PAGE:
Monday, October 15, 2007
An attorney admitted in Texas and California was convicted of misdemeanor trespass on his plea of no contest "[a]s a result of his uninvited entrance into his former girlfriend's residence...and the ensuing altercation." A trial on the resulting ethics charges in California resulted in a decision recommending public reproval. The State Bar sought review of the recommendation.
The California State Bar Court concluded "that we have jurisdiction to determine our jurisdiction." Although the State Bar had filed two requests for review, and "apparently believed that it had perfected its right to appeal," the court dismissed the appeal as untimely (citing a complicated procedural posture that mooted the two notices): "Although we are loath to dismiss this case on jurisdictional grounds, we are compelled to do so because, despite its efforts, the State Bar's two requests for review filed in this matter were vacated by operation of law, thereby depriving us of jurisdiction to consider this appeal."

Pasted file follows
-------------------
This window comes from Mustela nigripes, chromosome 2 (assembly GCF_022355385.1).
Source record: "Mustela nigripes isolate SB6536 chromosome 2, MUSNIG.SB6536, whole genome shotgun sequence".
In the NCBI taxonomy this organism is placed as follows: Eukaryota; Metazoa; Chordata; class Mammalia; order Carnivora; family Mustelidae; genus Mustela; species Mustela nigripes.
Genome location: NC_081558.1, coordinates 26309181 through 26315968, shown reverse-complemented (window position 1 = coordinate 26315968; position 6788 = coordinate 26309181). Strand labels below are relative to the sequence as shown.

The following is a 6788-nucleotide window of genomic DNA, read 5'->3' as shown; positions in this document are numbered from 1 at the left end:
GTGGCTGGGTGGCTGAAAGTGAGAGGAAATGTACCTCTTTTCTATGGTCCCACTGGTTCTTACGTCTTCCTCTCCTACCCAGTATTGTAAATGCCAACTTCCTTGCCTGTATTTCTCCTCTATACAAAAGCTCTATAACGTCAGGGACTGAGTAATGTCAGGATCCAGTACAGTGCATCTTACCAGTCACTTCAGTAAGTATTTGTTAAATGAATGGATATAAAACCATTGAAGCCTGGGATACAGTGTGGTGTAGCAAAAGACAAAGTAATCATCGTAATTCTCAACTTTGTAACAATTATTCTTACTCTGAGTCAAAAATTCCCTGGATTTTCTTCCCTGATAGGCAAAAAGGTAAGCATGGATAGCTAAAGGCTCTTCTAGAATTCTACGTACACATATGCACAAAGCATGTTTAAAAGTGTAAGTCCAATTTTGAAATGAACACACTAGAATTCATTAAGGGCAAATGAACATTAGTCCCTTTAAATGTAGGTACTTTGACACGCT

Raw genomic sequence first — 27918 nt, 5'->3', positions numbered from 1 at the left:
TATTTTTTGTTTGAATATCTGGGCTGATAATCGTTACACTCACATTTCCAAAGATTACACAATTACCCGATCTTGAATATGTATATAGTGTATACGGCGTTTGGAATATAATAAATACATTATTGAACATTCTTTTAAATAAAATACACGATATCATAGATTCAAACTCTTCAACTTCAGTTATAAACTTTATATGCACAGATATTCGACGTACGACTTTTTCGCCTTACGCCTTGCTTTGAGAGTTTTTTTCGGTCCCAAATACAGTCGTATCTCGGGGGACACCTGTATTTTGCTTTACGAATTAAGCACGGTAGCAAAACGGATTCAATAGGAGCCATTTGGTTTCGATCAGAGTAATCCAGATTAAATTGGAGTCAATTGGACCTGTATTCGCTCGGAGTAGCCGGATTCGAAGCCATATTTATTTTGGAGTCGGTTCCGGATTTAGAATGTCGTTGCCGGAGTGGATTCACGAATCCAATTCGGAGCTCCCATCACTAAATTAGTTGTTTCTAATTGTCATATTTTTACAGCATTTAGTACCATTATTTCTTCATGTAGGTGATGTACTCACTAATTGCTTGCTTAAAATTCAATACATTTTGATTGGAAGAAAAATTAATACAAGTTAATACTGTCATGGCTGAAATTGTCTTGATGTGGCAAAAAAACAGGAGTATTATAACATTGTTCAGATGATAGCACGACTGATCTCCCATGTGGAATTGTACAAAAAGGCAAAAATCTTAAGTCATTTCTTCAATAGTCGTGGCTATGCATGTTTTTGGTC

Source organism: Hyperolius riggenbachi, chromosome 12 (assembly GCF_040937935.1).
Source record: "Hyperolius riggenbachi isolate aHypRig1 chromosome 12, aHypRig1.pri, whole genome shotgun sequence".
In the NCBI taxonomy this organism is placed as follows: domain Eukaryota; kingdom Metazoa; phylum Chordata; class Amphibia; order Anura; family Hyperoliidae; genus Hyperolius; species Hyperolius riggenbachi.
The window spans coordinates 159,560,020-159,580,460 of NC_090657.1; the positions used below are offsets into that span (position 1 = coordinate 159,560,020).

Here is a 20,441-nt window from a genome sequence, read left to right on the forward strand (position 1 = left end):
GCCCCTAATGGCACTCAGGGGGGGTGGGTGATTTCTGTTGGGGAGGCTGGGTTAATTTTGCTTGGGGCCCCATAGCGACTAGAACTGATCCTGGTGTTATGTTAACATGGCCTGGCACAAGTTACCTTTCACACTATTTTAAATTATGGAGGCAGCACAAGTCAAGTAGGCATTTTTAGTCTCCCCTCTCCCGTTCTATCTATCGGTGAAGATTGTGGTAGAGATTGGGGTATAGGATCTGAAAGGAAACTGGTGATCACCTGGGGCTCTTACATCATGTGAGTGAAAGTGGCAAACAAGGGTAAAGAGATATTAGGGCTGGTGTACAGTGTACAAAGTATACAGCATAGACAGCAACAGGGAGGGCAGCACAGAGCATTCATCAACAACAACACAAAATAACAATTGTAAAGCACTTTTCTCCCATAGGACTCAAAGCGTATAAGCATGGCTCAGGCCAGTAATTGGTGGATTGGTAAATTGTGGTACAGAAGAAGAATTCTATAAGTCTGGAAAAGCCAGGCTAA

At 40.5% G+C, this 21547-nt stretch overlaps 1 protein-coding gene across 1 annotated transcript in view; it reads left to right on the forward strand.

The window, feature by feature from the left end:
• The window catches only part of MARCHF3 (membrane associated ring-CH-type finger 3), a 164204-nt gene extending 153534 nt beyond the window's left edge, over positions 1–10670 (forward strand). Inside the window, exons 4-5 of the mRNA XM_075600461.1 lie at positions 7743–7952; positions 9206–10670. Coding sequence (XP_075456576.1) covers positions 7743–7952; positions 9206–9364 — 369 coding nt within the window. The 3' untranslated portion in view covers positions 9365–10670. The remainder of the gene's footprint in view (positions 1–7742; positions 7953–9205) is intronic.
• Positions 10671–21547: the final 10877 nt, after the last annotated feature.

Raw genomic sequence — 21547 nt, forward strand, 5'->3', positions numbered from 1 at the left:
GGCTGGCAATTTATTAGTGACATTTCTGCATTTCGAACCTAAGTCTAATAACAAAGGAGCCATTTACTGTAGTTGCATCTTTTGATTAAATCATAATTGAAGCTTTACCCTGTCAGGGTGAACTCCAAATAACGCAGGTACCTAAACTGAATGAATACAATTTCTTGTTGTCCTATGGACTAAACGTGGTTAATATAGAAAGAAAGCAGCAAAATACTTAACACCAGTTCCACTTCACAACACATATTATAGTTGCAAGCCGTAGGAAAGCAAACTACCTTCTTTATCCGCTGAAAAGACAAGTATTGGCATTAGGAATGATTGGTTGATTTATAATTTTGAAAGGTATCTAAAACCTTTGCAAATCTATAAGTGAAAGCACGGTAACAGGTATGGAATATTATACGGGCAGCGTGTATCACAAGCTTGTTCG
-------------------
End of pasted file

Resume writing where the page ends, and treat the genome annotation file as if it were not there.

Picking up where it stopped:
This result may add fuel to the suggestion that lawyer discipline elevates the interests of an accused lawyer over the public interest in a full review of the consequences of misconduct. (Mike Frisch)